We carried out a project in 2021 to assess why we receive so few applications from people of colour to our programme, and to find out how we can reach those students. As part of this project, students from ethnic minorities on the programme formed a focus group and were kind enough to share their experiences before, during and after applying. In response to this survey we have made some changes to our marketing and recruitment processes, with more planned. These were the main recommendations of the report which have so far been acted on.
More and better contextual information to help identify able students from disadvantaged backgrounds.
A contextual information form is now included as part of the admissions process. In addition, we anonymise applications in order to eliminate unconscious bias, as far as possible. All interview panels are required to undergo unconscious bias training prior to reviewing applications.
More active promotion of the fully-funded aspect of the DTP
We now promote the DTP through both Twitter and Instagram accounts. We have started a database of EDI organisations that we include in our promotional campaigns. We are also collaborating with other NERC DTPs to identify additional networks. We have commissioned short videos for use on Twitter, Instagram, Tiktok and a longer film for our website. All of our material highlights that we only offer fully-funded places.
Provision of funding to support students with long term mental health issues.
Although we cannot provide funding for therapy, we are able to grant funding extensions which allow students with mental health difficulties to take more time to complete. We also offer support in how to apply for this additional funding, and how to access the counselling service. We can help in identifying affordable private counsellors and therapists and point towards hardship funding when using those services impacts on a student’s finances.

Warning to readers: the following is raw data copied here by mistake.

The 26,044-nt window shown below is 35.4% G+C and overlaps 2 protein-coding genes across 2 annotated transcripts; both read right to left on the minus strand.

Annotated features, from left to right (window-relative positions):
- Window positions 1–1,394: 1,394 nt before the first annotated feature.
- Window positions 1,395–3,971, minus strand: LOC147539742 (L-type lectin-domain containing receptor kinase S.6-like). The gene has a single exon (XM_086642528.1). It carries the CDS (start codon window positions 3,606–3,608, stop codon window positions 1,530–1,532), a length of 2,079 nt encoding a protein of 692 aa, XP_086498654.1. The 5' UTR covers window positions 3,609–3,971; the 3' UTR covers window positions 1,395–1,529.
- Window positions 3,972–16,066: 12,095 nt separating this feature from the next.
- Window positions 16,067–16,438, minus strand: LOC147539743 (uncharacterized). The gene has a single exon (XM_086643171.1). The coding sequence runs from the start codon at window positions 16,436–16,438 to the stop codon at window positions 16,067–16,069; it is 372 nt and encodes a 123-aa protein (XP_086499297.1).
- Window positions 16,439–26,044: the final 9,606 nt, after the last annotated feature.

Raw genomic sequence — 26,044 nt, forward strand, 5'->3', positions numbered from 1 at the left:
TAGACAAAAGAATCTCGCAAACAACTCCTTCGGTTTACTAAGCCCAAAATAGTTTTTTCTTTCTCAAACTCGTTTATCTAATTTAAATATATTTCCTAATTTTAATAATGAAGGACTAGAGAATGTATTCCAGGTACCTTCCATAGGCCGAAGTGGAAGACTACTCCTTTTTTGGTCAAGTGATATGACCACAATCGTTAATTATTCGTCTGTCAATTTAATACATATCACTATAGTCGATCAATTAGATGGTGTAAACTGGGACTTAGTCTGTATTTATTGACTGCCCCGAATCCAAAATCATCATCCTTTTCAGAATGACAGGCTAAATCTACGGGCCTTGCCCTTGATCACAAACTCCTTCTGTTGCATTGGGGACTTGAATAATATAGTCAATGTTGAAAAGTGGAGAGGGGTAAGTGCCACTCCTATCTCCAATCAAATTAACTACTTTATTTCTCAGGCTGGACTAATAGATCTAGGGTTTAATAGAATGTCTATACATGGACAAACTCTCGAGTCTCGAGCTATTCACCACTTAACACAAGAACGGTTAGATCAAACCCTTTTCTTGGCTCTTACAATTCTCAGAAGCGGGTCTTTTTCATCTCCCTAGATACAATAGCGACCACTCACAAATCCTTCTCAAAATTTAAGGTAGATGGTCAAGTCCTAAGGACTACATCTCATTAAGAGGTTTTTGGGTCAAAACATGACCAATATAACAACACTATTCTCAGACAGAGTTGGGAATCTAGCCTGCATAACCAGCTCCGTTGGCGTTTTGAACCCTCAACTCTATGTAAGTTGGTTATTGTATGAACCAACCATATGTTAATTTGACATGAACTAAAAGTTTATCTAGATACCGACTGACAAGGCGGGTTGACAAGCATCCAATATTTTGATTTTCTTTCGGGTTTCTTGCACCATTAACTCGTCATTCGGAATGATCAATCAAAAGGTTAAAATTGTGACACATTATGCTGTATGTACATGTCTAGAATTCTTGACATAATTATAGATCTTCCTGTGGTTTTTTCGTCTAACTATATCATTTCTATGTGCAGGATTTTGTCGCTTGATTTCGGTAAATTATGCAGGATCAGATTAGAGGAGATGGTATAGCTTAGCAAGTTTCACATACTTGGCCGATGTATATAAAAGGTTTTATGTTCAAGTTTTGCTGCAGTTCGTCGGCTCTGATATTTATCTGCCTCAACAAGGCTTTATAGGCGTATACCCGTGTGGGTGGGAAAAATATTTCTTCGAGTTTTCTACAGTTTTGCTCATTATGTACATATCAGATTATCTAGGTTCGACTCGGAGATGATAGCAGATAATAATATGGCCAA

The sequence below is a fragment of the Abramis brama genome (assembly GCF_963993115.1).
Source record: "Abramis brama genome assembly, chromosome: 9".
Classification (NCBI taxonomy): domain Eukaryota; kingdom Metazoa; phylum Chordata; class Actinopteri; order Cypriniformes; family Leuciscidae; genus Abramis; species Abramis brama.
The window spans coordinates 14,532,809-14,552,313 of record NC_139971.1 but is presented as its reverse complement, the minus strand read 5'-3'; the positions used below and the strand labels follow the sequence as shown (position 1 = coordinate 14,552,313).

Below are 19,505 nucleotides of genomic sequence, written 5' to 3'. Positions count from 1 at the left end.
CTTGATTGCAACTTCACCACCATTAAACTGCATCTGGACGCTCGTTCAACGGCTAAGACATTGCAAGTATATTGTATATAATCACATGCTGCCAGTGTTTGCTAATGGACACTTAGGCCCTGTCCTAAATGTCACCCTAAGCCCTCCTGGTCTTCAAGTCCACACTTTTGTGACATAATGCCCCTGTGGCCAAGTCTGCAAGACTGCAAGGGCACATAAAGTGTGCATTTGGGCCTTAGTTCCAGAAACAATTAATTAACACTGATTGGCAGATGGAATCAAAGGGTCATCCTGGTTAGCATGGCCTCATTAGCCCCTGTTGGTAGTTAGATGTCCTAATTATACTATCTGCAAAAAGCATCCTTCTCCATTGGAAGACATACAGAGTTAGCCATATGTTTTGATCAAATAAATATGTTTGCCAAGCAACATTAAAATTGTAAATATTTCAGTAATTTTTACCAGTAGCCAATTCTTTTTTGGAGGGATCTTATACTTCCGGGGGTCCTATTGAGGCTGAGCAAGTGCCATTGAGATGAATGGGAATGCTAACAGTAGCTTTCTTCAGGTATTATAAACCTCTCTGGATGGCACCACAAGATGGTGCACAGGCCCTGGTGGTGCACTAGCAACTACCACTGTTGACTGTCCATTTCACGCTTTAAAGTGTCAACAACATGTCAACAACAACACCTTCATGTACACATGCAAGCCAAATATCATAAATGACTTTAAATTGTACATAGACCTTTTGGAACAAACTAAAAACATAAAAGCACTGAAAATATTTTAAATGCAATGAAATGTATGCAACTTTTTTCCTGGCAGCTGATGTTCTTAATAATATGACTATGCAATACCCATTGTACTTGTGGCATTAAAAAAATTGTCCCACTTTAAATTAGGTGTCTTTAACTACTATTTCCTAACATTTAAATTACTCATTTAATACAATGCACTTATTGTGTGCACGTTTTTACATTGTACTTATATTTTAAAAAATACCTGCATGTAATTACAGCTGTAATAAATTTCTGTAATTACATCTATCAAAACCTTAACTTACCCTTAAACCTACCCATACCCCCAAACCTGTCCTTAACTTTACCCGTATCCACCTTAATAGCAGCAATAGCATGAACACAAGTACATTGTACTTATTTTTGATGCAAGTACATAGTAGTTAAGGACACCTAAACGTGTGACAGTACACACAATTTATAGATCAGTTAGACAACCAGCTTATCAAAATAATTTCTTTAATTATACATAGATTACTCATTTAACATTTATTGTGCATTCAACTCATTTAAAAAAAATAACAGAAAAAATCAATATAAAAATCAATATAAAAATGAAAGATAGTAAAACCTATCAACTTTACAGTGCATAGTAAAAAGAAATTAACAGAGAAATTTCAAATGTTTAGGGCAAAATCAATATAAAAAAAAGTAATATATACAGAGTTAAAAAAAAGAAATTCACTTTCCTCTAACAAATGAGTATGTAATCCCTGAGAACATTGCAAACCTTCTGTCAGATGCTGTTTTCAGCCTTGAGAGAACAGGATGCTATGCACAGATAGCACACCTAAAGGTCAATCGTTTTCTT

Regular discussion groups where students can express concerns and feelings openly
The DTC’s EDI committee offers weekly meet-ups where students can socialise and raise issues of concern in a safe space. The DTP’s programme manager is also the welfare officer and is always available for students to come to for support both emotional and practical.
Address perceptions about Oxford and what it means to be a “normal” student
The DTP is running a pilot programme in 2022-23, a two-day admissions workshop which aims to bring potential applicants physically to Oxford to meet Oxford staff and students, and get support in aspects of the application where disadvantaged students may need help such as CV writing, interview techniques, what assessors are looking for in an application, and imposter syndrome.
Planned for 2023 is a series of short videos to shed light on aspects of the DTC, student life at Oxford, and projects and supervisors.